Is it possible to help your teen write the all-important college application essay—without stirring up storm clouds in your house? According to Kathleen McCleary, a novelist and college-essay coach who just sent her own second daughter off to school, you really can do it.
Just follow this recipe, she says, for taking those tears and fears out of the college stressay:
1. Help your teen choose a topic that reveals something that might not show up in the rest of the application.
As with most things in life, the first step is the hardest. And it IS daunting: Just try summing up who you are, what you value, and what you struggle with in six or seven paragraphs. What makes you unique? Why should a highly selective college choose you over any of thousands of other qualified applicants? Oh, and can you explain it all in a way that’s engaging and fun to read? Here’s your blank page: Go!
To get your kid over that first hurdle, have her write down a list of 15 things she values, from honesty and teamwork to family dinners to Fluffy the stuffed bunny. Then get a timer. Give her two or three prompts (“Five things I know for sure are…” “The most challenging things I’ve ever done…” “I’m happiest when…”) and have her write down whatever comes to mind, spending just two minutes on each prompt. It should be totally stream-of-consciousness.
Then dig a little deeper on what seem like the most promising topics, with questions like these:
– How did that make you feel?
– What did you learn about yourself?
-Why does this matter to you?
Last year, for example, a student came to me with an essay he’d written—a single paragraph about how much he loved basketball. One paragraph. I asked why basketball mattered so much to him. At first he couldn’t really say, other than that he loved the game and felt at home on the court. But when I pressed him to say why that feeling of home mattered to him, the words came pouring out. Turns out he’d emigrated to the U.S. as a child, had to learn a new language and how to fit in, then felt displaced all over again when his parents divorced. In finding his sport he’d found a place of security and belonging that had eluded him. He’d found a home—and a pretty great essay topic.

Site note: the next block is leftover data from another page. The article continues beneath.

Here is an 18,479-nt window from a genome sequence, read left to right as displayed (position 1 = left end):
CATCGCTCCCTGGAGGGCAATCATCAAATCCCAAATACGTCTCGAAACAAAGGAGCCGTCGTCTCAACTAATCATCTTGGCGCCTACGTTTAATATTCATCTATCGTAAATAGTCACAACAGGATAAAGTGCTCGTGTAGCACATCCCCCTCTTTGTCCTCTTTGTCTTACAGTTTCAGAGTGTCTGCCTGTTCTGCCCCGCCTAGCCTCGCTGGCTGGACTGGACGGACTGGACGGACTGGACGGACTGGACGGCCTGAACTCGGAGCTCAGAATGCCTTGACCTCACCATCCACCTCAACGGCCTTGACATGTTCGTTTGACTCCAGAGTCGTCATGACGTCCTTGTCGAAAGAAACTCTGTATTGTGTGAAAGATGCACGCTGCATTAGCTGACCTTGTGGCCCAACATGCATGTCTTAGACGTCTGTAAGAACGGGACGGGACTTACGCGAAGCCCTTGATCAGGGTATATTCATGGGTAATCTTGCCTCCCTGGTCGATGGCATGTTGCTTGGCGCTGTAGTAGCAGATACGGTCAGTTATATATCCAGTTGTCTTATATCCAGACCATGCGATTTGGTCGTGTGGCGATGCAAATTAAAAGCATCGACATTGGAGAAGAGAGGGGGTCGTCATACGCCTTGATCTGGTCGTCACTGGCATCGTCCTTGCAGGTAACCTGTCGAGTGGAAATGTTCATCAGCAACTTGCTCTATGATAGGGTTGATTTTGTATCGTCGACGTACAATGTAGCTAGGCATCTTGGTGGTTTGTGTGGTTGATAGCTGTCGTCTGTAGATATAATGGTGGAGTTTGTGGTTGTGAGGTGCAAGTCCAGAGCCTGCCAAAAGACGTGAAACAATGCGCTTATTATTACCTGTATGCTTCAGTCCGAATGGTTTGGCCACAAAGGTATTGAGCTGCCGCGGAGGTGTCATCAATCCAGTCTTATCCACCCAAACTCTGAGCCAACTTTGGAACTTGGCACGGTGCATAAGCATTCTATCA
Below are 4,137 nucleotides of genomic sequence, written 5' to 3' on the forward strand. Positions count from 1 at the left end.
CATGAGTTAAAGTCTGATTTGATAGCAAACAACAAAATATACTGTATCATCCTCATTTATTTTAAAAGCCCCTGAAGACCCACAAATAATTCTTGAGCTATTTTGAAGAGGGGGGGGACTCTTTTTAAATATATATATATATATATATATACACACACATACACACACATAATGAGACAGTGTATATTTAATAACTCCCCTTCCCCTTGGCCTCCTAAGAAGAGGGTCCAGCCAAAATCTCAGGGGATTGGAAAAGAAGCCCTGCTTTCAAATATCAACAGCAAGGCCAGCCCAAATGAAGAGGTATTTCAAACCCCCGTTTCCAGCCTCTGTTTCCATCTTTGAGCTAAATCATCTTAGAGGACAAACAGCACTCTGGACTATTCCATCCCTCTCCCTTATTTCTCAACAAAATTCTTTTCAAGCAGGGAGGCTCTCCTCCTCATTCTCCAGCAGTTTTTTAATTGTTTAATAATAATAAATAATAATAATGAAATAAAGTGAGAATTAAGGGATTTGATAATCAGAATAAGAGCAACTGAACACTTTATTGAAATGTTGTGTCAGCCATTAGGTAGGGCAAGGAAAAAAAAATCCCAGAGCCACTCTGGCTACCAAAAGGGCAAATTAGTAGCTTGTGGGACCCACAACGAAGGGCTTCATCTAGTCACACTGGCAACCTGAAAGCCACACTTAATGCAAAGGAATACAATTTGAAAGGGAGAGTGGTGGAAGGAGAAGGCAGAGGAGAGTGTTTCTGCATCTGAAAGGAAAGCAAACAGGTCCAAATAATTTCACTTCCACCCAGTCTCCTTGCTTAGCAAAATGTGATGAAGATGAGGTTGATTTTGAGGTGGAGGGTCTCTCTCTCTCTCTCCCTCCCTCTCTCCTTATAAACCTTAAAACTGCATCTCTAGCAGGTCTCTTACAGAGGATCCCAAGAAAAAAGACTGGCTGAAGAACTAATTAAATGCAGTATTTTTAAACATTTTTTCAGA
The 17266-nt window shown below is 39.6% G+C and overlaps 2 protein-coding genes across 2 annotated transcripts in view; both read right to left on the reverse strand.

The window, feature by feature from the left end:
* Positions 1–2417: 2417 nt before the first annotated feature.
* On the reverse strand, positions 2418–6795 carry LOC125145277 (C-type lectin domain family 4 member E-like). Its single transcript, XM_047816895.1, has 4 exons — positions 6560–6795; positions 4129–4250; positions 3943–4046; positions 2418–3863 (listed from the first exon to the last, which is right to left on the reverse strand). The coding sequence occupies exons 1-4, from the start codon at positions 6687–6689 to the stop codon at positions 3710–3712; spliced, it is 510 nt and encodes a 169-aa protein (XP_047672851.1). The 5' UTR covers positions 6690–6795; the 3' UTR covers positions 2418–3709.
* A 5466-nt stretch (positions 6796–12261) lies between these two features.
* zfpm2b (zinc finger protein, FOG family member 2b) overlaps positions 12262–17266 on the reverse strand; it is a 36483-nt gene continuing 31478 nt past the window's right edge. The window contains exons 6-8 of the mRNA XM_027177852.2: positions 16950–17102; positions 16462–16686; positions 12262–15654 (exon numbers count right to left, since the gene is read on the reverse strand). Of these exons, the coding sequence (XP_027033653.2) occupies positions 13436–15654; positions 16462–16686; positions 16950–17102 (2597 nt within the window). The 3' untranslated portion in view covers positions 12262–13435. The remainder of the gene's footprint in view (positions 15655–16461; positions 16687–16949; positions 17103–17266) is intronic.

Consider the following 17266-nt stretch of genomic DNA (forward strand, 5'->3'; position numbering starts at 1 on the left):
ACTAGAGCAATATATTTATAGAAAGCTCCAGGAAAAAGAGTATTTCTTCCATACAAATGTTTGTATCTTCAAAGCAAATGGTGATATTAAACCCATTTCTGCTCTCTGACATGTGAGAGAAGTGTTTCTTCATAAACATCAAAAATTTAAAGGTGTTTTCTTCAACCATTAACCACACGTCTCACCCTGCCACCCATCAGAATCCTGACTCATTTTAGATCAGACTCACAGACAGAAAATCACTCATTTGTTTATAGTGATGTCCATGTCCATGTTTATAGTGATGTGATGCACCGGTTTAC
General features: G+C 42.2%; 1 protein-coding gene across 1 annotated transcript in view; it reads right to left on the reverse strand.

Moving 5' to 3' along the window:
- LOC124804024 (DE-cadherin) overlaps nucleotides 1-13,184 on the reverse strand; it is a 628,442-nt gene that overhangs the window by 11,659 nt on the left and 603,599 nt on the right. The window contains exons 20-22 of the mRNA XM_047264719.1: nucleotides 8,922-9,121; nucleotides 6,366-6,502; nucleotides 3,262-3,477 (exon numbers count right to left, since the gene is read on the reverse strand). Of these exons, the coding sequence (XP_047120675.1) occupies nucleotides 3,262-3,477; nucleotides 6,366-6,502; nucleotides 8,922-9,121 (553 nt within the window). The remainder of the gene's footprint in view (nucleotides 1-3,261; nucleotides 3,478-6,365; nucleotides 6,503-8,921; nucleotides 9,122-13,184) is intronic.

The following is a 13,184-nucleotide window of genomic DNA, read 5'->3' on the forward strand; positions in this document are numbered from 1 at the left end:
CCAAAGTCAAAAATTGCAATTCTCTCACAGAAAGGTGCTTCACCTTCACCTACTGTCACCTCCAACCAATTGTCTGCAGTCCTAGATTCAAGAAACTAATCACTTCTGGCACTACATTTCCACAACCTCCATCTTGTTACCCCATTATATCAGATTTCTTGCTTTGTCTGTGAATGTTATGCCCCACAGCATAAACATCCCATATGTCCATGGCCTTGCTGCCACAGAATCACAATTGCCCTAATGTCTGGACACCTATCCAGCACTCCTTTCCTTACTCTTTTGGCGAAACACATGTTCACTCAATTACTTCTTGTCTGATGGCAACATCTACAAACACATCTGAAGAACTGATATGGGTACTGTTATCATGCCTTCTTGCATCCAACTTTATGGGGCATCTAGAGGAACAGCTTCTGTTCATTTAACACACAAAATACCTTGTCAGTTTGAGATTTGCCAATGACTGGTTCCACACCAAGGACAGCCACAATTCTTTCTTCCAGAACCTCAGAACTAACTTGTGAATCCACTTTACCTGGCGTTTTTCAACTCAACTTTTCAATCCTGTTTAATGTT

2. Encourage your teen to tell a story with a beginning, middle, and end. It’s possible, even in 650 words. And it helps if something happens—he’s struggling with an opponent, or she’s facing down a deep fear, and then takes some kind of action. One student I worked with wrote a story describing the moment he arrived in a small Spanish town to begin a month-long exchange program, only to experience sheer terror as the bus drove away and he realized his host family spoke no English and he spoke almost no Spanish. As he struggled through the next week he grew increasingly frustrated, until one night at dinner when his host father slurped his entire dessert (a Spanish flan) in one huge, noisy gulp and the entire family burst out laughing. The shared laughter broke the ice and helped the student discover a common “language.”